· Re-discovery of federalism by backing out of health and safety regulatory matters best left to states.
· Requiring the Office of Management and Budget to publish the numbers of major and minor rules produced by each agency, indicate where cost-benefit analysis was and was not done, and strengthen oversight.
· Regulatory flexibility and exemptions for small business.
· Declaring mere Federal Register publication of yet new mandates as insufficient notice to overburdened small business. Few have teams of lawyers and lobbyists in Washington capable of tracking it all.
· Boosting the scope of experimental programs like the Small Business Administration’s Regulatory Review and Reform program to allow affected businesspeople to systematically challenge burdensome rules.
· Lowering the threshold at which a point-of-order (a prodecural “hey wait a minute” in Congress) applies against new unfunded mandates
· Experimenting with a limited regulatory budgets.
· Establishing an annual presidential address on the state of over-regulation and its impact on productivity and GDP, and launching a congressional office of regulatory analysis (a “CBO” for regulations).
· Sunsetting regulations unless explicit reauthorization is made after five years.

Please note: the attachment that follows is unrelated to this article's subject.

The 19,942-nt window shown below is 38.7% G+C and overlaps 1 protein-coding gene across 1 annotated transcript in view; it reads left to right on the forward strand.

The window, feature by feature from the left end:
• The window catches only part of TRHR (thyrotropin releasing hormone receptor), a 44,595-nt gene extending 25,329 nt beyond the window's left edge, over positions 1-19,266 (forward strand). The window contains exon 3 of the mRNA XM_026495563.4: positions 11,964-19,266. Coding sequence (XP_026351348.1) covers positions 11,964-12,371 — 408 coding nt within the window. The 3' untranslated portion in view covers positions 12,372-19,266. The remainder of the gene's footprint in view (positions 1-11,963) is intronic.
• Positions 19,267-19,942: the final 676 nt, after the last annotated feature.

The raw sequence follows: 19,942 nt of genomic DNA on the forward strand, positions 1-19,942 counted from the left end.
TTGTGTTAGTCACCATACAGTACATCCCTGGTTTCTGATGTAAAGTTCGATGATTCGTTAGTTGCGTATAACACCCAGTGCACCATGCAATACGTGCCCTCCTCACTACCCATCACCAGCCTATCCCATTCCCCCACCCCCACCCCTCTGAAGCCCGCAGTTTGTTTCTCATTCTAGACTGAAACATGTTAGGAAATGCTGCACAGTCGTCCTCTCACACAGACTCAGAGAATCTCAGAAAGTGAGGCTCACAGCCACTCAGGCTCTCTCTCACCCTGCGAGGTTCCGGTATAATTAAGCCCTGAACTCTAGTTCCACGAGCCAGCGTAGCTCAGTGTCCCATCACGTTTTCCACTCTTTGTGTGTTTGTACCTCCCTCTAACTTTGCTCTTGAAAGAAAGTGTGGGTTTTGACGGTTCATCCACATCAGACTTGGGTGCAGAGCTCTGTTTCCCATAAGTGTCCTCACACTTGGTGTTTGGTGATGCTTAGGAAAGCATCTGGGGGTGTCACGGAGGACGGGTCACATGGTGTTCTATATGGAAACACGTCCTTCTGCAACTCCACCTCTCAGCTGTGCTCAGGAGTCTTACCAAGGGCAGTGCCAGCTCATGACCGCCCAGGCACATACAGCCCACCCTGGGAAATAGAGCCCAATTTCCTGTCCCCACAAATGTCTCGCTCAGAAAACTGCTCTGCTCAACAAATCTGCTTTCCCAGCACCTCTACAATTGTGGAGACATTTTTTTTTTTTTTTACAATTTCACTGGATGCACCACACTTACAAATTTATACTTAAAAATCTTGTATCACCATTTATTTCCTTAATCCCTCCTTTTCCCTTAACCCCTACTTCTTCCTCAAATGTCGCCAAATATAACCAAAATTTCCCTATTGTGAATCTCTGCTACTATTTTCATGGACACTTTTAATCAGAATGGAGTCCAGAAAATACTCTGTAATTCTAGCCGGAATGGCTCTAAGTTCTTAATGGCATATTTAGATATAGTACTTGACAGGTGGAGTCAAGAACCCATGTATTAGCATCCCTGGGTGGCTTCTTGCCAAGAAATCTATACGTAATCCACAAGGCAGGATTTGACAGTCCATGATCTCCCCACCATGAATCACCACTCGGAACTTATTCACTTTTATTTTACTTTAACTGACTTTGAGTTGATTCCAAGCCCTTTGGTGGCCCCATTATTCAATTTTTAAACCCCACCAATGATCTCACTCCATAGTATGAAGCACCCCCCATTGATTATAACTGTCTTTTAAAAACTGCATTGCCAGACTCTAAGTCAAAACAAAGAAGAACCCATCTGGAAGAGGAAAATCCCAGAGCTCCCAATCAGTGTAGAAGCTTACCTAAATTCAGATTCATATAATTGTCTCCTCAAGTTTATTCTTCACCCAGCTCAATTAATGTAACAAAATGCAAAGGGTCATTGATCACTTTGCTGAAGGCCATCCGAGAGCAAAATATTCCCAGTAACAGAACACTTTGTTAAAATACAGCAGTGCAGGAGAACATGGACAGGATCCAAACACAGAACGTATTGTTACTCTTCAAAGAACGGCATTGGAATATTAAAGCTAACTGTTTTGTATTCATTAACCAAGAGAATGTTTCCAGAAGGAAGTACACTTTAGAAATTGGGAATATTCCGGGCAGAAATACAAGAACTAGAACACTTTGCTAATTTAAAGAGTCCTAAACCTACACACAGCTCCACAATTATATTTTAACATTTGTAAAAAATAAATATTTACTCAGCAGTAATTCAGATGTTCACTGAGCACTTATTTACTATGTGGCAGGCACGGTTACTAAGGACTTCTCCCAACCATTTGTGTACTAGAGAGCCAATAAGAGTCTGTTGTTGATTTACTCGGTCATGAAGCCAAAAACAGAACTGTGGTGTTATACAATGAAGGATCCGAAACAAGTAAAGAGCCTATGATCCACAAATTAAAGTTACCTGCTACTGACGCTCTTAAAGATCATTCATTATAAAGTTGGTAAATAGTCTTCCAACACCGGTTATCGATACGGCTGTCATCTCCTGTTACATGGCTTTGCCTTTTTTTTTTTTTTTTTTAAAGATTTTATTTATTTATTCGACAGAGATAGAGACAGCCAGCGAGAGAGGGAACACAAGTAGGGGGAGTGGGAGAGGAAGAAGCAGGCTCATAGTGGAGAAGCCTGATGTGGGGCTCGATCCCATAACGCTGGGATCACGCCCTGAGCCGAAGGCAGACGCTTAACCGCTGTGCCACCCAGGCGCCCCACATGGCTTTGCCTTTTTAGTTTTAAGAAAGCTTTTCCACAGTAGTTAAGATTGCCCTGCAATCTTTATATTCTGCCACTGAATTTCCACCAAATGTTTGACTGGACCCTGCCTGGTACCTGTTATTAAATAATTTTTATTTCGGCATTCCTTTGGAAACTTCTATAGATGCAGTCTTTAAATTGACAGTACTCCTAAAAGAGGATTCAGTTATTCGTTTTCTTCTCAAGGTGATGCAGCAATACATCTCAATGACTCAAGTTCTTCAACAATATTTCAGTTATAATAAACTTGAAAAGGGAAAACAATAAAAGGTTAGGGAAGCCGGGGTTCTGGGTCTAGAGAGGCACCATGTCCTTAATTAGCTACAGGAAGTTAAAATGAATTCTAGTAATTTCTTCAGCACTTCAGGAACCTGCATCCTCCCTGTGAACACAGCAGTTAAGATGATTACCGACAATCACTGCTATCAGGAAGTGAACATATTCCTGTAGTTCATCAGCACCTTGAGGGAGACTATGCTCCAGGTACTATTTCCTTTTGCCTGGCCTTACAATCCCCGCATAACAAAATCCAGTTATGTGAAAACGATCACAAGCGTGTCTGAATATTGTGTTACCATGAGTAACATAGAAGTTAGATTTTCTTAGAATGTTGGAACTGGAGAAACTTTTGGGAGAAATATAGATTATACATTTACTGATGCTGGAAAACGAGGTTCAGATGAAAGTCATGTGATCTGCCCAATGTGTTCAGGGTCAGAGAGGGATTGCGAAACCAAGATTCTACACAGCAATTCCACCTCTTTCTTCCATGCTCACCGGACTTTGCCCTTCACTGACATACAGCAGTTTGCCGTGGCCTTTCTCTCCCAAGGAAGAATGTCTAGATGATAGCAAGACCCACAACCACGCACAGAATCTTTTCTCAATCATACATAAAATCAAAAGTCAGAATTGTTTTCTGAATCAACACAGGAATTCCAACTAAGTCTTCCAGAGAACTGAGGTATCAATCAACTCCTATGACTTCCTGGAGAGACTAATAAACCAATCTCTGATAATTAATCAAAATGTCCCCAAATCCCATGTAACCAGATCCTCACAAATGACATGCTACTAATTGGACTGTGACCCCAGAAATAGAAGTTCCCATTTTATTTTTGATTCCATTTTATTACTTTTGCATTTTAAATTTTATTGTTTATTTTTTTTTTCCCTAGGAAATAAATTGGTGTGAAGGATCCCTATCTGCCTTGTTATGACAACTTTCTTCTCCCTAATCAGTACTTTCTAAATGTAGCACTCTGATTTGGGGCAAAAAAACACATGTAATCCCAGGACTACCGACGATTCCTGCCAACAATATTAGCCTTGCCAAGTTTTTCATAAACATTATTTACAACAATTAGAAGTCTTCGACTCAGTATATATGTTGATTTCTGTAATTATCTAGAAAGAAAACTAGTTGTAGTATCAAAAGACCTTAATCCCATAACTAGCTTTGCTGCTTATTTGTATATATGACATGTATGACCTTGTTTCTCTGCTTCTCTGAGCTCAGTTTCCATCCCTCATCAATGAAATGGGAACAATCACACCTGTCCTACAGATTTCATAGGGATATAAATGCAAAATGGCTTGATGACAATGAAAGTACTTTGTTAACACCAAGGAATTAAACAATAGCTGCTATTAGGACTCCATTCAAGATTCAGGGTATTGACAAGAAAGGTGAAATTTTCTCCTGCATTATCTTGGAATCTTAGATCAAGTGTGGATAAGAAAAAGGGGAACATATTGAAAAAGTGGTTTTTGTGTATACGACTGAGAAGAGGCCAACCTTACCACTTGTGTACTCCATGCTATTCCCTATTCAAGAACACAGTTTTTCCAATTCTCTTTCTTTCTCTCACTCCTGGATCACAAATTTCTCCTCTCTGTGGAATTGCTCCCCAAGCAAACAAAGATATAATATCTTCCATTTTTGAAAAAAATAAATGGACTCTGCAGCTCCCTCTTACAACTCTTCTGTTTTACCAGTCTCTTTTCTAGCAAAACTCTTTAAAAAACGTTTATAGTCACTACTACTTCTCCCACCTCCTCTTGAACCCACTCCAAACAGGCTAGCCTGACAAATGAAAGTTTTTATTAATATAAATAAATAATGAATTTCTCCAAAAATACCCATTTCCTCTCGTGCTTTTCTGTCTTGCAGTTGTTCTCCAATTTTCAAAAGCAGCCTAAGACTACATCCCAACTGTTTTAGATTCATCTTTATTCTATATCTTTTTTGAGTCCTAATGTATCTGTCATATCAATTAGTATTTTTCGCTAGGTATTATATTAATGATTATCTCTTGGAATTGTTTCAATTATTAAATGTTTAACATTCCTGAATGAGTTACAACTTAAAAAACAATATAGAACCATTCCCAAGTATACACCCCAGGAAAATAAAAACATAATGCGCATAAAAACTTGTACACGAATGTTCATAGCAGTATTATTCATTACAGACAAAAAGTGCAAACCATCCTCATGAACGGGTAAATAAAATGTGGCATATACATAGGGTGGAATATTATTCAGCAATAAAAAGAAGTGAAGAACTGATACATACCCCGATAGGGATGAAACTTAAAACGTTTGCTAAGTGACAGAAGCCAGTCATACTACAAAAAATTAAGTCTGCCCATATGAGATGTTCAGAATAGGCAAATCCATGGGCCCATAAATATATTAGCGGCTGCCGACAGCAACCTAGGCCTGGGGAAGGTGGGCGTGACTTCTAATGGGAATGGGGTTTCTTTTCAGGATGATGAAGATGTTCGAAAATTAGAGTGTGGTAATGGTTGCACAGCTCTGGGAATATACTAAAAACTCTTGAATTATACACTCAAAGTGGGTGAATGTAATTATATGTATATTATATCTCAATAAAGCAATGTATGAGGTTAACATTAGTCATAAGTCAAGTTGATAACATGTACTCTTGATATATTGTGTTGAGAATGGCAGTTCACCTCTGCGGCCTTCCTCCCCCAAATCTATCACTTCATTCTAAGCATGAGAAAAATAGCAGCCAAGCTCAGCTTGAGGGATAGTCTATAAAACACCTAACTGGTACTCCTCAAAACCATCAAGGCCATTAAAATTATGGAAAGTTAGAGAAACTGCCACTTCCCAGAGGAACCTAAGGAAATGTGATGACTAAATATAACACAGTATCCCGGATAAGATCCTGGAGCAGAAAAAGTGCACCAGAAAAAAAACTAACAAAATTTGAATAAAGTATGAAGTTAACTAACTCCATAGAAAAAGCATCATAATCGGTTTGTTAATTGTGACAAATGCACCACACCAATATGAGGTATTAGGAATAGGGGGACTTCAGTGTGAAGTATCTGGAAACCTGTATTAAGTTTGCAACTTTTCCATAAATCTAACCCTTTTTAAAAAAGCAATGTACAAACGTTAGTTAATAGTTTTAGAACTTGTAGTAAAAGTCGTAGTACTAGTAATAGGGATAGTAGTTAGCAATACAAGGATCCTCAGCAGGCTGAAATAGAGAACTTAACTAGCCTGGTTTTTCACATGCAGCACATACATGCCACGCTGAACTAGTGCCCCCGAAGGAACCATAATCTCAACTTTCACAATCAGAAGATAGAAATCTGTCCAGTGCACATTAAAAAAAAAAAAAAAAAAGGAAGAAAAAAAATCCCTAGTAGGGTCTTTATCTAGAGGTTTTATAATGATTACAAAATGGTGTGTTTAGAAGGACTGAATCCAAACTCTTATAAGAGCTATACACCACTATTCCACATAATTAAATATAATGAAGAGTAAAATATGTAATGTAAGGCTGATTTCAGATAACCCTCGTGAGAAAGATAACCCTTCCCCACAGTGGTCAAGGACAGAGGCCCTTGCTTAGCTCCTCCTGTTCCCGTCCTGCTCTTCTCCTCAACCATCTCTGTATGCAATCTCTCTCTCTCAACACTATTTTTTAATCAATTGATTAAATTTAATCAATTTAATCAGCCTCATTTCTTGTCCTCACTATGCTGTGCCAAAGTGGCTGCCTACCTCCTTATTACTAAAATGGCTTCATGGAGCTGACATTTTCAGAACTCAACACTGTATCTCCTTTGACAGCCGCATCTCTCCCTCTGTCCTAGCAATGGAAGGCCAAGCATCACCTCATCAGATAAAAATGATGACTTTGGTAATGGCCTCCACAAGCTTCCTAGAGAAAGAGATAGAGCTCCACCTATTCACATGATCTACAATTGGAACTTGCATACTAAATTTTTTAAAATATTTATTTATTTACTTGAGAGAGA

· Implementing a congressional supermajority requirement for extraordinarily costly mandates
· Creation of a basic Regulatory Report Card to accompany the federal budget
If he actually wanted to, the President could comprehensively and systematically wall off further government interference with business job creation and the nascent enterprises that are America’s engines of job and wealth creation. The new “jobs” proposal instead presented a vision of spending, of greater compulsory government involvement in civil society and enterprise.
Government isn’t supposed to be making “jobs plans” (Obama’s phrase) for us. Until it stops, the real speech about jobs creation remains to be delivered.
To coincide with Obama’s
jobs re-election speech this evening, Americans for Tax Reform has done a nice job putting together a list of Obama’s tax hikes since he took office. ATR usually has a good amount of information regarding taxes on their site. I have reproduced the list in its entirety, because it is chock-full of good information.
Comprehensive List of Obama Tax Hikes
Since taking office, President Barack Obama has signed into law twenty-one new or higher taxes:
1. A 156 percent increase in the federal excise tax on tobacco: On February 4, 2009, just sixteen days into his Administration, Obama signed into law a 156 percent increase in the federal excise tax on tobacco, a hike of 61 cents per pack. The median income of smokers is just over $36,000 per year.
2. Obamacare Individual Mandate Excise Tax (takes effect in Jan 2014): Starting in 2014, anyone not buying “qualifying” health insurance must pay an income surtax according to the higher of the following
|1 Adult||2 Adults||3+ Adults|
|2014||1% AGI/$95||1% AGI/$190||1% AGI/$285|
|2015||2% AGI/$325||2% AGI/$650||2% AGI/$975|
|2016 +||2.5% AGI/$695||2.5% AGI/$1390||2.5% AGI/$2085|
Exemptions for religious objectors, undocumented immigrants, prisoners, those earning less than the poverty line, members of Indian tribes, and hardship cases (determined by HHS). Bill: PPACA; Page: 317-337